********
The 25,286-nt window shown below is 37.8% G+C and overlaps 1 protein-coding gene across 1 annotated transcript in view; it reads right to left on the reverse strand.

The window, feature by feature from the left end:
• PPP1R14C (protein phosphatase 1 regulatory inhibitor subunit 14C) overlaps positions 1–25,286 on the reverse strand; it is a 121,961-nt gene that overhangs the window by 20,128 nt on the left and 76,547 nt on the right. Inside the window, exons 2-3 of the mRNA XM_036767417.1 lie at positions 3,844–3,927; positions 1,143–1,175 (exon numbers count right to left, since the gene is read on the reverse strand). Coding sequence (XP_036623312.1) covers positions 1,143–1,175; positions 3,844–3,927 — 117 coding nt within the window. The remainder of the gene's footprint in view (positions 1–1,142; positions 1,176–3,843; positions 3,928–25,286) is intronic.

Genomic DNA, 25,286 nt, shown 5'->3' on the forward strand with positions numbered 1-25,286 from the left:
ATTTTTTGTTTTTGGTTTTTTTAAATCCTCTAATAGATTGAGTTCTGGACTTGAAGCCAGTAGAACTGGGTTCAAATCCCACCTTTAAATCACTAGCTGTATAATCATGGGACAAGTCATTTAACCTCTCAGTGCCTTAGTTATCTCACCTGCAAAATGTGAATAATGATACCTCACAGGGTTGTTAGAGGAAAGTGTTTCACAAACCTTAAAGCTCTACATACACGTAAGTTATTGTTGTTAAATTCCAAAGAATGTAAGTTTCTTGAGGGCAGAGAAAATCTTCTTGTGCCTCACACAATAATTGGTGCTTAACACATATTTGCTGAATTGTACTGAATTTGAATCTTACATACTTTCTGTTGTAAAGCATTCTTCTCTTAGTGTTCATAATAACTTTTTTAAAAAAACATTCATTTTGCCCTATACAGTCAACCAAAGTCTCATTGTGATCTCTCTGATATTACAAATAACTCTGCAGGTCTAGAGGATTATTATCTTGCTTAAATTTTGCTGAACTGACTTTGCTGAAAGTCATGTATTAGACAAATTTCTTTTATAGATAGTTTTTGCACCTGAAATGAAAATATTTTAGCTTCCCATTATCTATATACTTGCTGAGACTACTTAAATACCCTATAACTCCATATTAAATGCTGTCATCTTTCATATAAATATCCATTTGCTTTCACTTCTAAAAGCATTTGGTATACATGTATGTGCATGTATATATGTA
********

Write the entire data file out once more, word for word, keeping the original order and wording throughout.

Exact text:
The 25,286-nt window shown below is 37.8% G+C and overlaps 1 protein-coding gene across 1 annotated transcript in view; it reads right to left on the reverse strand.

The window, feature by feature from the left end:
• PPP1R14C (protein phosphatase 1 regulatory inhibitor subunit 14C) overlaps positions 1–25,286 on the reverse strand; it is a 121,961-nt gene that overhangs the window by 20,128 nt on the left and 76,547 nt on the right. Inside the window, exons 2-3 of the mRNA XM_036767417.1 lie at positions 3,844–3,927; positions 1,143–1,175 (exon numbers count right to left, since the gene is read on the reverse strand). Coding sequence (XP_036623312.1) covers positions 1,143–1,175; positions 3,844–3,927 — 117 coding nt within the window. The remainder of the gene's footprint in view (positions 1–1,142; positions 1,176–3,843; positions 3,928–25,286) is intronic.

Genomic DNA, 25,286 nt, shown 5'->3' on the forward strand with positions numbered 1-25,286 from the left:
ATTTTTTGTTTTTGGTTTTTTTAAATCCTCTAATAGATTGAGTTCTGGACTTGAAGCCAGTAGAACTGGGTTCAAATCCCACCTTTAAATCACTAGCTGTATAATCATGGGACAAGTCATTTAACCTCTCAGTGCCTTAGTTATCTCACCTGCAAAATGTGAATAATGATACCTCACAGGGTTGTTAGAGGAAAGTGTTTCACAAACCTTAAAGCTCTACATACACGTAAGTTATTGTTGTTAAATTCCAAAGAATGTAAGTTTCTTGAGGGCAGAGAAAATCTTCTTGTGCCTCACACAATAATTGGTGCTTAACACATATTTGCTGAATTGTACTGAATTTGAATCTTACATACTTTCTGTTGTAAAGCATTCTTCTCTTAGTGTTCATAATAACTTTTTTAAAAAAACATTCATTTTGCCCTATACAGTCAACCAAAGTCTCATTGTGATCTCTCTGATATTACAAATAACTCTGCAGGTCTAGAGGATTATTATCTTGCTTAAATTTTGCTGAACTGACTTTGCTGAAAGTCATGTATTAGACAAATTTCTTTTATAGATAGTTTTTGCACCTGAAATGAAAATATTTTAGCTTCCCATTATCTATATACTTGCTGAGACTACTTAAATACCCTATAACTCCATATTAAATGCTGTCATCTTTCATATAAATATCCATTTGCTTTCACTTCTAAAAGCATTTGGTATACATGTATGTGCATGTATATATGTA